What with the mini-hullabaloo about what may or may not be Karl Rove’s pseudo-anonymous leak to Robert Novak in July about the positive identification of a CIA official (thereby violating federal law), the press is yet again in a flurry! A tizzy! Law-breaking administration officials — scandal!
Well, rest assured this scandal will go the way of missing WMD’s and budget deficits and under-funded education legislation. The President’s press secretary, Scott McClellan, stated today that an investigation will ensue if the administration happens to come across any more information regarding the leaks. This information, of course, won’t come from up on high, as this excerpted info indicates:
“Q (The President) does not know whether or not the classified information was divulged here, and he’s only getting his information from the media?
MR. McCLELLAN: No, we don’t know — we don’t have any information that’s been brought to our attention beyond what we’ve seen in the media reports.”
Well, if what Bush knows is confined to what appears in media coverage, it might help to take the President’s news-gathering habits into account, as per last week’s interview with Brit Hume from Fox News:
“HUME: How do you get your news?
BUSH: I get briefed by Andy Card and Condi in the morning. They come in and tell me…I glance at the headlines just to kind of a flavor for what’s moving. I rarely read the stories, and get briefed by people who are probably read the news themselves.”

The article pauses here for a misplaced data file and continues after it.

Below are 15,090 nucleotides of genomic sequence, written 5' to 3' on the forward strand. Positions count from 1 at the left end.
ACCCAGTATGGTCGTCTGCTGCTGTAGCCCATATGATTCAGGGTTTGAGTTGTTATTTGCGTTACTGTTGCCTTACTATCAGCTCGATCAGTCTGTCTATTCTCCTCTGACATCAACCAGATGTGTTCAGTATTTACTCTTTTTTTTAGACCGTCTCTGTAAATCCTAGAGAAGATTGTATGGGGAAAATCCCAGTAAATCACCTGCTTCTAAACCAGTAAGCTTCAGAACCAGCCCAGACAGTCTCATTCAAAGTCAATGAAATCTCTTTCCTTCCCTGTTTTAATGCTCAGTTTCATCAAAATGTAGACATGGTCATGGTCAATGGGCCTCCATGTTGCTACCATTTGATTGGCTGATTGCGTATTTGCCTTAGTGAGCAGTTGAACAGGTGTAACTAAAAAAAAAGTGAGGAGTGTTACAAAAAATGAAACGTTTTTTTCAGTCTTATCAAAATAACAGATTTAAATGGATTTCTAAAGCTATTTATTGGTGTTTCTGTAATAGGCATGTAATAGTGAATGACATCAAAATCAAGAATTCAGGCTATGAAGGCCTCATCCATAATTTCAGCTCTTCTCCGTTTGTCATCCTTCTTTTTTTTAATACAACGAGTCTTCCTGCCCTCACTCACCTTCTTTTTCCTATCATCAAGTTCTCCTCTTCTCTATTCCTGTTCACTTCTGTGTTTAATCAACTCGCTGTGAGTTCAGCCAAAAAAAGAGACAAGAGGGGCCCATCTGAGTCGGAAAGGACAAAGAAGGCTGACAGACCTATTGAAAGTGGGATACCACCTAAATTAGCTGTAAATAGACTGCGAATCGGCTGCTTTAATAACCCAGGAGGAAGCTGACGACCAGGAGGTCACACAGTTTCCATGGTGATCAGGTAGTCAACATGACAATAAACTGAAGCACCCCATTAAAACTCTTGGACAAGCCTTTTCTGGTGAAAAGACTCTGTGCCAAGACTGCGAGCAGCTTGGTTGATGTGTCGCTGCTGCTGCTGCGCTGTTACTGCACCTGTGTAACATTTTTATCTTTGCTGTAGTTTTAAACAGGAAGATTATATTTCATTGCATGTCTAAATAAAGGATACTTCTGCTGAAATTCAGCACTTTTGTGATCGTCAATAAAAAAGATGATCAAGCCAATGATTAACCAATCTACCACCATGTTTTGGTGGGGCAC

How do you like those odds of there being an independent counsel to investigate this matter?
In this post-Inside.com world of media criticism, scoops are few and far between. Unless you’re >Slate‘s ineffably muckraking media crit Jack Shafer!
Shafer, who lost the magazine’s editorial stewardship to Jacob Weisberg when Michael Kinsley stepped down last year, has now posted two uber-niche media navelgazing pieces in consecutive weeks…starting with last week’s ill-conceived, contrarian-for-contrarian’s sake dismissal of “public” or “civil journalism” (which in and of itself isn’t the obscenely I.F. Stone-centric idea that Shafer makes it out to be) and culminating with today’s front-page featured article, The Rat of Baghdad – Who tattled on New York Times reporter John F. Burns to the Iraqi ministry of information?
Within, we get a sanctimonious dissection of one anonymous reporter’s “outing” of the Times’ John Burns and his criticism of Saddam Hussein to the tyrant himself. The issue? “(B)y performing his comparative literature review with the Iraqi ministry using Burns’ copy, did the unnamed American correspondent end up taunting the ministry for allowing Burns to write so damagingly? Did the unnamed American correspondent’s comparison draw an extra set of crosshairs on Burns’ forehead and put him in even greater peril? Did the unnamed correspondent encourage the Iraqis to further play one foreign correspondent off the other?”
Wow, first Daniel Pearl, and then Jayson Blair, and then…Burnsgate! Let’s hear it for (over-)reactionary New York-based self-absorption! Scoop on, Shafer!
We eagerly await the onslaught of frontpage media-crit controversies on the U.S. coalition’s shooting death of Reuters cameraman Mazen Dana or the Army’s cannon-fodder treatment of journalists in Baghdad’s Palestine hotel or the American-led interim Iraqi government’s banning of Arabic satellite television networks such as Al-Jazeera.
Wait. Maybe those stories already got their token half-day of coverage?
He didn’t pay good money for a medical degree for some TV critic to keep calling him “Mr.”
Coming soon to your mailbox: Personally signed “I’m sorry for lying about the Iraq-9/11 connection” greeting cards from one very apologetic Texan.